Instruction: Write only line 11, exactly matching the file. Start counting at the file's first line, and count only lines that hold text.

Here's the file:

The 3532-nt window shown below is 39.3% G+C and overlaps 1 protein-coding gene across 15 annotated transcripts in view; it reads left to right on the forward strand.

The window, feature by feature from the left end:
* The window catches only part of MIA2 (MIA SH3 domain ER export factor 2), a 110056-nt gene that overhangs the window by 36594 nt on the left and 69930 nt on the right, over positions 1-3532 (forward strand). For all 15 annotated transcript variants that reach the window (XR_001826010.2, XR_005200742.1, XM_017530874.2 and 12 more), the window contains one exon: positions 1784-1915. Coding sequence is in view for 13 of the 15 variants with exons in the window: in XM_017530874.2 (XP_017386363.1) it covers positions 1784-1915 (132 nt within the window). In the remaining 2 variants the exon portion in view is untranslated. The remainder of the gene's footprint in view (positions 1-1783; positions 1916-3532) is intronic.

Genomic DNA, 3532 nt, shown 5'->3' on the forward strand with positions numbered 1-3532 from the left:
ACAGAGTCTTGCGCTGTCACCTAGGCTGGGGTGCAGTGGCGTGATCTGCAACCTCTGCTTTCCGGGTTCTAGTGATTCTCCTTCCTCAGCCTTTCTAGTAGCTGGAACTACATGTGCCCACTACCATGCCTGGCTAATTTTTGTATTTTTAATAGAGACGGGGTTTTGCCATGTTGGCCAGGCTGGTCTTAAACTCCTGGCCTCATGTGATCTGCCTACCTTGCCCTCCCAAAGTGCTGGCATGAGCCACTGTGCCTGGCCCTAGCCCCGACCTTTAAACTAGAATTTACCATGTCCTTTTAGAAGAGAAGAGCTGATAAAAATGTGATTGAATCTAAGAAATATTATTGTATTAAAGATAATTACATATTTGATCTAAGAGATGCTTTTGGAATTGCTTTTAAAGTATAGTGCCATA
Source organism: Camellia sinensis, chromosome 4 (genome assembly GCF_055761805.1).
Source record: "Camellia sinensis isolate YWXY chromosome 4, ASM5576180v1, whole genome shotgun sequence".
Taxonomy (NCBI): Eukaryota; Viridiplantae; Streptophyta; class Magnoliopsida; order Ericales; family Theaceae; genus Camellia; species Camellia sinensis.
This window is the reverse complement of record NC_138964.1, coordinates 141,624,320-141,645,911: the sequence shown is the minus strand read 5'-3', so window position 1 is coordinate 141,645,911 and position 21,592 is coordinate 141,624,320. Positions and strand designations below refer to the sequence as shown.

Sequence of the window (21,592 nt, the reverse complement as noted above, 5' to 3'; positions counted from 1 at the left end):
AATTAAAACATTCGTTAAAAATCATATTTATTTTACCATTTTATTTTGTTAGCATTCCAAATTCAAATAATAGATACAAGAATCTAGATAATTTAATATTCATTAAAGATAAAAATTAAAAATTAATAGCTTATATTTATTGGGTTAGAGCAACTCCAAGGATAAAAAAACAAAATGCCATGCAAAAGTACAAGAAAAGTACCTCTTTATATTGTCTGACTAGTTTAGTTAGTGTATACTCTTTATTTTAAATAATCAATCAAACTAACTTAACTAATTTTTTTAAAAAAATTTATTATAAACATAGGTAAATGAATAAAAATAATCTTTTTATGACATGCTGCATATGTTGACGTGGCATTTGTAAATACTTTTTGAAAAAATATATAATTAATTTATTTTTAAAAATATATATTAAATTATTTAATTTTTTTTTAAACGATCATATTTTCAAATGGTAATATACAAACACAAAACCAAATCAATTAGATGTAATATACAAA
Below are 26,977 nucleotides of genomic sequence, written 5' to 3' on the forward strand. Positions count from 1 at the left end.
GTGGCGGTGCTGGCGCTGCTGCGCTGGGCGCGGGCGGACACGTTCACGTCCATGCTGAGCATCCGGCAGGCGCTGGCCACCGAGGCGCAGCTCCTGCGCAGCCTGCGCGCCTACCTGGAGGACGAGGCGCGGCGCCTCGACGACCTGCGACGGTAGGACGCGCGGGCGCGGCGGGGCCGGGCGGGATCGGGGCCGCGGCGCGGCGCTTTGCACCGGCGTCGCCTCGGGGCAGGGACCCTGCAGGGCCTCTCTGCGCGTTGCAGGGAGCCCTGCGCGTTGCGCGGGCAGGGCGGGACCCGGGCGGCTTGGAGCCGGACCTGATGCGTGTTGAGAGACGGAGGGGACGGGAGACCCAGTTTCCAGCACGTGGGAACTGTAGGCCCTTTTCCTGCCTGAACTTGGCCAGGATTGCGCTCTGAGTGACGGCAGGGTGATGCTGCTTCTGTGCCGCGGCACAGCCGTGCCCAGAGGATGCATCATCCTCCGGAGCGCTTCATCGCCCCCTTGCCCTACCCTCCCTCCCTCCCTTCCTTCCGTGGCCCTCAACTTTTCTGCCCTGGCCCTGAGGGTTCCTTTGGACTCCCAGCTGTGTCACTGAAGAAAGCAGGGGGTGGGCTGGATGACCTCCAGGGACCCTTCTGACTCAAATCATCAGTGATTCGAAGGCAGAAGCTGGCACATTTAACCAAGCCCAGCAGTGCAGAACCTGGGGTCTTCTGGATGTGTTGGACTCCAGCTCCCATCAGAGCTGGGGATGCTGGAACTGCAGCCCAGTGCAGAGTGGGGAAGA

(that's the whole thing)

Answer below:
AATTAAAACATTCGTTAAAAATCATATTTATTTTACCATTTTATTTTGTTAGCATTCCAAATTCAAATAATAGATACAAGAATCTAGATAATTTAATATTCATTAAAGATAAAAATTAAAAATTAATAGCTTATATTTATTGGGTTAGAGCAACTCCAAGGATAAAAAAACAAAATGCCATGCAAAAGTACAAGAAAAGTACCTCTTTATATTGTCTGACTAGTTTAGTTAGTGTATACTCTTTATTTTAAATAATCAATCAAACTAACTTAACTAATTTTTTTAAAAAAATTTATTATAAACATAGGTAAATGAATAAAAATAATCTTTTTATGACATGCTGCATATGTTGACGTGGCATTTGTAAATACTTTTTGAAAAAATATATAATTAATTTATTTTTAAAAATATATATTAAATTATTTAATTTTTTTTTAAACGATCATATTTTCAAATGGTAATATACAAACACAAAACCAAATCAATTAGATGTAATATACAAA